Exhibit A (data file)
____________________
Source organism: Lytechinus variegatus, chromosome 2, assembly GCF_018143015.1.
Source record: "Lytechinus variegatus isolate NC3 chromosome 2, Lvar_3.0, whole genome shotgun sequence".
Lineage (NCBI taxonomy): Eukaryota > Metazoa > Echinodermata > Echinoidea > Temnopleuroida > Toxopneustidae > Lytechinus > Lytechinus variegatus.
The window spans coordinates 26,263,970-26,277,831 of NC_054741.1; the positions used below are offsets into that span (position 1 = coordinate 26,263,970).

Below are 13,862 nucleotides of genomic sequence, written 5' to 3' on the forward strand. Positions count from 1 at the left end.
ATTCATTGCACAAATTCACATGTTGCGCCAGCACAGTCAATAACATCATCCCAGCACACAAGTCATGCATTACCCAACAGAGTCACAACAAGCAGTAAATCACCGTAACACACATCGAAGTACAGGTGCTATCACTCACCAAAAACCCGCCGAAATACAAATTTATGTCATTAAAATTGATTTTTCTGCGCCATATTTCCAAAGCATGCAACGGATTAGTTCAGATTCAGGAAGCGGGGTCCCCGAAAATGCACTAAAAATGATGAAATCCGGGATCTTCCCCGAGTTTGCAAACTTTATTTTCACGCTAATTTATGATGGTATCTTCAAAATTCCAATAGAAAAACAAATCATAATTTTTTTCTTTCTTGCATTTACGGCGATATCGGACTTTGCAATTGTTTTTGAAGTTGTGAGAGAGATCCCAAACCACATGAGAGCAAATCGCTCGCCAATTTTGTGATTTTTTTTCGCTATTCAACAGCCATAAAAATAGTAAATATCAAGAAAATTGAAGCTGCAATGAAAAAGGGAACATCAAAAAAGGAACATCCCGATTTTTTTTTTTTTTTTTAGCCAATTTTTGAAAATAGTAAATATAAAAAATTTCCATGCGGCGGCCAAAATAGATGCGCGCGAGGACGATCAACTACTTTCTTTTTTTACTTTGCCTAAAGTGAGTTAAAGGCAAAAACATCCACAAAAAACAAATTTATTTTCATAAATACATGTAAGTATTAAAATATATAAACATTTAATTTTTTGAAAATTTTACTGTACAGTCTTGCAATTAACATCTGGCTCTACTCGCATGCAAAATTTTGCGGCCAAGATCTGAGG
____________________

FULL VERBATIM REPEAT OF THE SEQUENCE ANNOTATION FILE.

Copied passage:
Source organism: Lytechinus variegatus, chromosome 2, assembly GCF_018143015.1.
Source record: "Lytechinus variegatus isolate NC3 chromosome 2, Lvar_3.0, whole genome shotgun sequence".
Lineage (NCBI taxonomy): Eukaryota > Metazoa > Echinodermata > Echinoidea > Temnopleuroida > Toxopneustidae > Lytechinus > Lytechinus variegatus.
The window spans coordinates 26,263,970-26,277,831 of NC_054741.1; the positions used below are offsets into that span (position 1 = coordinate 26,263,970).

Below are 13,862 nucleotides of genomic sequence, written 5' to 3' on the forward strand. Positions count from 1 at the left end.
ATTCATTGCACAAATTCACATGTTGCGCCAGCACAGTCAATAACATCATCCCAGCACACAAGTCATGCATTACCCAACAGAGTCACAACAAGCAGTAAATCACCGTAACACACATCGAAGTACAGGTGCTATCACTCACCAAAAACCCGCCGAAATACAAATTTATGTCATTAAAATTGATTTTTCTGCGCCATATTTCCAAAGCATGCAACGGATTAGTTCAGATTCAGGAAGCGGGGTCCCCGAAAATGCACTAAAAATGATGAAATCCGGGATCTTCCCCGAGTTTGCAAACTTTATTTTCACGCTAATTTATGATGGTATCTTCAAAATTCCAATAGAAAAACAAATCATAATTTTTTTCTTTCTTGCATTTACGGCGATATCGGACTTTGCAATTGTTTTTGAAGTTGTGAGAGAGATCCCAAACCACATGAGAGCAAATCGCTCGCCAATTTTGTGATTTTTTTTCGCTATTCAACAGCCATAAAAATAGTAAATATCAAGAAAATTGAAGCTGCAATGAAAAAGGGAACATCAAAAAAGGAACATCCCGATTTTTTTTTTTTTTTTTAGCCAATTTTTGAAAATAGTAAATATAAAAAATTTCCATGCGGCGGCCAAAATAGATGCGCGCGAGGACGATCAACTACTTTCTTTTTTTACTTTGCCTAAAGTGAGTTAAAGGCAAAAACATCCACAAAAAACAAATTTATTTTCATAAATACATGTAAGTATTAAAATATATAAACATTTAATTTTTTGAAAATTTTACTGTACAGTCTTGCAATTAACATCTGGCTCTACTCGCATGCAAAATTTTGCGGCCAAGATCTGAGG